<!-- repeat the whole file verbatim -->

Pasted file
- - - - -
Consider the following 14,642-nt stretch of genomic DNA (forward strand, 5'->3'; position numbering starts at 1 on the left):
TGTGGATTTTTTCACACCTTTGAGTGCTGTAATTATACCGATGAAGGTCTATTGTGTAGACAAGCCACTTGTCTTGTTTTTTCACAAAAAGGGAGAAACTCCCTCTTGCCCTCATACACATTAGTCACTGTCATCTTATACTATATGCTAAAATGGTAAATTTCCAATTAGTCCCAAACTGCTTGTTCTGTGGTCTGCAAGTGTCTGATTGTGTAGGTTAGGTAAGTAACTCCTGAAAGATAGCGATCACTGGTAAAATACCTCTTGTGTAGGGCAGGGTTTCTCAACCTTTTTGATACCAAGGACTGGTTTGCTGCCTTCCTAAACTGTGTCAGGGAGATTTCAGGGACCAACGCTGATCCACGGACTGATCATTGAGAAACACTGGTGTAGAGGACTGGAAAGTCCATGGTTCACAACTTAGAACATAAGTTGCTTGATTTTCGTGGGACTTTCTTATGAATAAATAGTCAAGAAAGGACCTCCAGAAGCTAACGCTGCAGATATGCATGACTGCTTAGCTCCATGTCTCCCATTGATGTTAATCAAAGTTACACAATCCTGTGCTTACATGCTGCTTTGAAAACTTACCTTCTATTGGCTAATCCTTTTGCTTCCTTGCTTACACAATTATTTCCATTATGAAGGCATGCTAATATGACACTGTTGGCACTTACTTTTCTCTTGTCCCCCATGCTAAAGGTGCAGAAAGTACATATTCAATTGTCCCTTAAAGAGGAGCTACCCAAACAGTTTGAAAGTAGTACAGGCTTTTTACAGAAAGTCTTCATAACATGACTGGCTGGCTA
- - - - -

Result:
Consider the following 14,642-nt stretch of genomic DNA (forward strand, 5'->3'; position numbering starts at 1 on the left):
TGTGGATTTTTTCACACCTTTGAGTGCTGTAATTATACCGATGAAGGTCTATTGTGTAGACAAGCCACTTGTCTTGTTTTTTCACAAAAAGGGAGAAACTCCCTCTTGCCCTCATACACATTAGTCACTGTCATCTTATACTATATGCTAAAATGGTAAATTTCCAATTAGTCCCAAACTGCTTGTTCTGTGGTCTGCAAGTGTCTGATTGTGTAGGTTAGGTAAGTAACTCCTGAAAGATAGCGATCACTGGTAAAATACCTCTTGTGTAGGGCAGGGTTTCTCAACCTTTTTGATACCAAGGACTGGTTTGCTGCCTTCCTAAACTGTGTCAGGGAGATTTCAGGGACCAACGCTGATCCACGGACTGATCATTGAGAAACACTGGTGTAGAGGACTGGAAAGTCCATGGTTCACAACTTAGAACATAAGTTGCTTGATTTTCGTGGGACTTTCTTATGAATAAATAGTCAAGAAAGGACCTCCAGAAGCTAACGCTGCAGATATGCATGACTGCTTAGCTCCATGTCTCCCATTGATGTTAATCAAAGTTACACAATCCTGTGCTTACATGCTGCTTTGAAAACTTACCTTCTATTGGCTAATCCTTTTGCTTCCTTGCTTACACAATTATTTCCATTATGAAGGCATGCTAATATGACACTGTTGGCACTTACTTTTCTCTTGTCCCCCATGCTAAAGGTGCAGAAAGTACATATTCAATTGTCCCTTAAAGAGGAGCTACCCAAACAGTTTGAAAGTAGTACAGGCTTTTTACAGAAAGTCTTCATAACATGACTGGCTGGCTA